Stocks rise on cooling inflation data after up-and-down day

A street sign for Wall Street is outside the New York Stock Exchange.
The Standard & Poor’s 500 index climbed 0.9%, or 34.48 points, to 3,991.73, though it went on another unsettling ride to get there.
(Associated Press)

Stocks rose Tuesday on Wall Street after more signs that the nation’s punishingly high inflation may be falling faster than expected.

The Standard & Poor’s 500 index climbed 0.9%, or 34.48 points, to 3,991.73, though it went on another unsettling ride to get there. A flare-up of worries about the war in Ukraine caused a brief pullback in markets during the afternoon, forcing the S&P 500 to swing from an early gain of 1.8% to a loss of 0.1% before it recovered.

The Dow Jones industrial average veered from a gain of 450 points to a loss of 216 before closing at 33,592.92, up 56.22 points, or 0.2%. The Nasdaq composite led the market with a gain of 1.4%, or 162.19 points, to close at 11,358.41.

When Wall Street opened for trading, the overall mood was ebullient as stocks bounced after the latest data suggesting that inflation continues to cool from its summertime peak. A meeting between the presidents of the world’s two largest economies also raised hopes for an easing of U.S.-Chinese tension after analysts called it better than expected.

The S&P 500 touched its highest level in two months, while Treasury yields eased on hopes that a slowdown in inflation could mean the Federal Reserve’s bitter, economy-crunching medicine could taper as well.

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But the gains for stocks disappeared after reports that what appeared to be Russian missiles had crossed into Poland, which is a member of NATO.

Prices for crude oil jumped as stock prices fell, an indication that traders were building bets for aftershocks from an escalation in the war in Ukraine. Beyond the human toll, a worsening war could cause surges in prices for oil, gas and other commodities that the region produces, which could worsen inflation.

Stocks then recovered and began climbing anew as the afternoon progressed.

“Inflation is still top of mind and market moving,” said Nate Thooft, senior portfolio manager at Manulife Investment Management. “Anything that potentially swings the inflation story, the market is keen to react.”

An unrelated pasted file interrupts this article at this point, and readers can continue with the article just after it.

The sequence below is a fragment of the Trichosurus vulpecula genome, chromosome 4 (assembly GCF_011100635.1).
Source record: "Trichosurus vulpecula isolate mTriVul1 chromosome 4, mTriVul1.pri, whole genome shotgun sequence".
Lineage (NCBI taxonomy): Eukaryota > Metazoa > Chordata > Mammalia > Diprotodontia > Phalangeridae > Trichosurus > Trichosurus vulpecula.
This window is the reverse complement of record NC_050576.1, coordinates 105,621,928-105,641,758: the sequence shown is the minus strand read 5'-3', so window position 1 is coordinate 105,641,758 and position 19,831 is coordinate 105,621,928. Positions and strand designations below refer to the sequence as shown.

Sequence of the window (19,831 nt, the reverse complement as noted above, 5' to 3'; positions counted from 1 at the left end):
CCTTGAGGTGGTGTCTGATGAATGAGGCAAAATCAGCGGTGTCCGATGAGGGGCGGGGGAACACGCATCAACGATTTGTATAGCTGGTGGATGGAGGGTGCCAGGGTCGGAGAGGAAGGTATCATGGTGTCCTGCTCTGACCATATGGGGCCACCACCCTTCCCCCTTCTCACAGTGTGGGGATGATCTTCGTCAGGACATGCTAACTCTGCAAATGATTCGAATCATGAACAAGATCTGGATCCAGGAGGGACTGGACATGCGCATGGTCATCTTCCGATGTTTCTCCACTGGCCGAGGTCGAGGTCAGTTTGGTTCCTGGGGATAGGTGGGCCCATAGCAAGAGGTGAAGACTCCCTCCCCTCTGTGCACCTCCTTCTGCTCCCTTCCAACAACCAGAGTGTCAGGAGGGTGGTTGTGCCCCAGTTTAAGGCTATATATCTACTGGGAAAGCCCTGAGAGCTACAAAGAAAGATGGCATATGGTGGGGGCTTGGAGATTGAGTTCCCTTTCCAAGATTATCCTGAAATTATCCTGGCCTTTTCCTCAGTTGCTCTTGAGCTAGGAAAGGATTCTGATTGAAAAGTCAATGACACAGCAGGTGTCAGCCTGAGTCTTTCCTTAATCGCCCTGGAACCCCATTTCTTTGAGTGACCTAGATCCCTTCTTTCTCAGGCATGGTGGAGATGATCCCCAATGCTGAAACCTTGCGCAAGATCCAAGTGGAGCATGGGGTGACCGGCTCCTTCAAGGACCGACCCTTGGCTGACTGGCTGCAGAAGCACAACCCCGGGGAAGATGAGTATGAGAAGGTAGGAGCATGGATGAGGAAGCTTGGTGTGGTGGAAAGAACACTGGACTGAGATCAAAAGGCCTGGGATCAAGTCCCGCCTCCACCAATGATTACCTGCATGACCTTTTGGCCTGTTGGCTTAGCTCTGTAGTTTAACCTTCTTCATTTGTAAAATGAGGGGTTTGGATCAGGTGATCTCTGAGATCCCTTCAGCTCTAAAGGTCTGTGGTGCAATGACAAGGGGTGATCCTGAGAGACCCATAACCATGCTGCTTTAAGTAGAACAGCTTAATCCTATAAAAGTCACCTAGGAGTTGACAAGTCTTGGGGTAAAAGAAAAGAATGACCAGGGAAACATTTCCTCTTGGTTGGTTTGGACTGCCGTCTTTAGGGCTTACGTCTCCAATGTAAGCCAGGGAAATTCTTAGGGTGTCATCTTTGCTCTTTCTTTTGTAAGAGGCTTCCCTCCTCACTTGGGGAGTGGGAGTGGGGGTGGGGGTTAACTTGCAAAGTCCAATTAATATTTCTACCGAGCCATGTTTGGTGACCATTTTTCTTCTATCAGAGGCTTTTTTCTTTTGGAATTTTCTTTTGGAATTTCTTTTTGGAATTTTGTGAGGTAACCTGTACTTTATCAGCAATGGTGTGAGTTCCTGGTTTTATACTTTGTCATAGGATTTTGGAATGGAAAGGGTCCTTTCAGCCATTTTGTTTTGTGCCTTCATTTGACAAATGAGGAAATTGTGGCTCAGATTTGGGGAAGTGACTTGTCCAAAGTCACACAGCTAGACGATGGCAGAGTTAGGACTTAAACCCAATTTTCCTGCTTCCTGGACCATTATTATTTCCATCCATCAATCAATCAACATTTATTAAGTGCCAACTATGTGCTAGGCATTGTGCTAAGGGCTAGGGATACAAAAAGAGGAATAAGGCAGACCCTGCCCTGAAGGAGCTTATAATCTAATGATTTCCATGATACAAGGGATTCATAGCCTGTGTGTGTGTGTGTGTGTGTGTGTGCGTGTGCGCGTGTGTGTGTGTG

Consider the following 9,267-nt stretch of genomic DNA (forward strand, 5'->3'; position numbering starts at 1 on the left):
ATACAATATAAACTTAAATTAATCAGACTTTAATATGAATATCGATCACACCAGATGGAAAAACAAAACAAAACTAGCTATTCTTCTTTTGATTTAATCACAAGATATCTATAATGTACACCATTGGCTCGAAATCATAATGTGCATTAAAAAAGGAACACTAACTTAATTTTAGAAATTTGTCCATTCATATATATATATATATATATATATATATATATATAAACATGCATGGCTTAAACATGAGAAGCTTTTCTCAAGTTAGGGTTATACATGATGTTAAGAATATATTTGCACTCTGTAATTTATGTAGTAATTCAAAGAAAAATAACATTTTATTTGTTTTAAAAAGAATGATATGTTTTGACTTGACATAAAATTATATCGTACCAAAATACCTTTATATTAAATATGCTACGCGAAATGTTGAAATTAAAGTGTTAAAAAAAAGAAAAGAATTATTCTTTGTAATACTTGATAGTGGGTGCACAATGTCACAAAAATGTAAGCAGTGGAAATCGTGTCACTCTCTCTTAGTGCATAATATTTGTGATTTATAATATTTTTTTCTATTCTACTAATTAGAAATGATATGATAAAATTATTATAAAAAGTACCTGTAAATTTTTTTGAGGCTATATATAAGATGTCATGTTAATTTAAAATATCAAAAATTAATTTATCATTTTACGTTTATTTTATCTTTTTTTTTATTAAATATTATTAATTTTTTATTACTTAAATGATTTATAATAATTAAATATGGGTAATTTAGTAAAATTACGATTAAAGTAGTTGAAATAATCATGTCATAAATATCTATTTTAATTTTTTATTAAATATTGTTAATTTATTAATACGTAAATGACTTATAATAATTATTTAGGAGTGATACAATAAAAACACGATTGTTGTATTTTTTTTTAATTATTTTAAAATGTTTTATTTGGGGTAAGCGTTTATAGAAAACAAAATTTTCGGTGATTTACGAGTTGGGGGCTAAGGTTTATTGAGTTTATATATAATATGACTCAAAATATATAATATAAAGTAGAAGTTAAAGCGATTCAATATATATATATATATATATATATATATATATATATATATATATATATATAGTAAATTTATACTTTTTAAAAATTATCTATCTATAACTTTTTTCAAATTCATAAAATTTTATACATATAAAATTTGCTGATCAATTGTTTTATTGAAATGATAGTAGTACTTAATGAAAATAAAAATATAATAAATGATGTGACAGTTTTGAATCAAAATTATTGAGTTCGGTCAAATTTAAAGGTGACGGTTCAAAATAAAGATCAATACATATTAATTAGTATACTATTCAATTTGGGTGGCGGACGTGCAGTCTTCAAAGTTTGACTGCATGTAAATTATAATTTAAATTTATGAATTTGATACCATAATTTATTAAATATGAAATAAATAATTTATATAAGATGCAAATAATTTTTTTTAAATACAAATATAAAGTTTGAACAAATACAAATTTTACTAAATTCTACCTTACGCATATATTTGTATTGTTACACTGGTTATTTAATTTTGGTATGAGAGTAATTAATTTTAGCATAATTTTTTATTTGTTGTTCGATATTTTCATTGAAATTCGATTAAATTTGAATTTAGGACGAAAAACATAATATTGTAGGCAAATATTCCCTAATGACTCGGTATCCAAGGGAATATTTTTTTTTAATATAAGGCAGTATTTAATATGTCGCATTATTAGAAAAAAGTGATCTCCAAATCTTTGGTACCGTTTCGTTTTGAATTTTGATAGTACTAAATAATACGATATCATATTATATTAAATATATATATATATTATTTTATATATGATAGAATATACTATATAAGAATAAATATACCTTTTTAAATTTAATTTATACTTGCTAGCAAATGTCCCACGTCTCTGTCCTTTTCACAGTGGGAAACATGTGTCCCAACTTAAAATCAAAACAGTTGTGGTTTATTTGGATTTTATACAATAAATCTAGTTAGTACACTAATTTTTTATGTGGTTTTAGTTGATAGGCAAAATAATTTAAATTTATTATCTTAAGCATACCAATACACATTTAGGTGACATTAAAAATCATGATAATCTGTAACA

Such sharp hourly swings for stocks have almost become the norm on Wall Street this year, as high inflation and interest rate hikes by the Federal Reserve have heightened fears and triggered knee-jerk reactions. “The market remains adrift looking for a good narrative that will stick but seemingly not finding it,” Thooft said.

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Through Tuesday’s swings, technology stocks continued to lead the way on Wall Street.

They’re usually some of the most sensitive to changes in interest rates, as rises in rates hit hardest those stocks seen as the most expensive, most risky or most likely to take the longest to yield big growth.

Chipmaker Nvidia rose 2.3% and Apple gained 1.2%.

Traders have been paring their bets for how big a hike the Fed will announce at its next policy meeting in December. Such speculation started in earnest after a report last week showed that inflation at the consumer level slowed more than expected in October.

On Tuesday, hopes rose further after a separate report showed inflation at the wholesale level eased to 8% in October from 8.4% a month earlier. That was even better than the 8.3% economists were expecting.

With consumer prices up 8.2% in September from a year ago, bolstered by rising rents and higher costs for food, healthcare and cars, the Fed faces more pressure.

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“The improvement is simply encouraging,” said Mark Hackett, chief of investment research at Nationwide. “More importantly, what it’s doing is taking universal pessimism and starting to put some holes in that theory.”

The Fed has already raised its key overnight rate up to a range of 3.75% to 4% from virtually zero earlier this year. It has said it still plans to hike rates further and then to hold them at that high rate for a while to grind down inflation.

The hope for markets is that the recent improvements in inflation data could mean that the Fed ends up holding rates at a level that’s not as punishing for Wall Street. Rate increases can cause a recession because they slow the economy, and they also drag down prices of stocks and other investments.

Bond yields, which have been hovering near multi-decade highs, eased. The yield on the two-year Treasury fell to 4.34% from 4.40% late Monday. The yield on the 10-year Treasury, which influences mortgage rates, fell to 3.76% from 3.85%.

Investors will get more updates on inflation’s effect on businesses and consumers this week with corporate earnings data from big retailers.

Walmart jumped 6.5% after reporting strong financial results, raising its profit forecast and announcing an opioid settlement.

Target reports its results Wednesday, and Macy’s reports its results Thursday.

Wall Street will get a broader update on retail sales Wednesday when the government releases its report for October.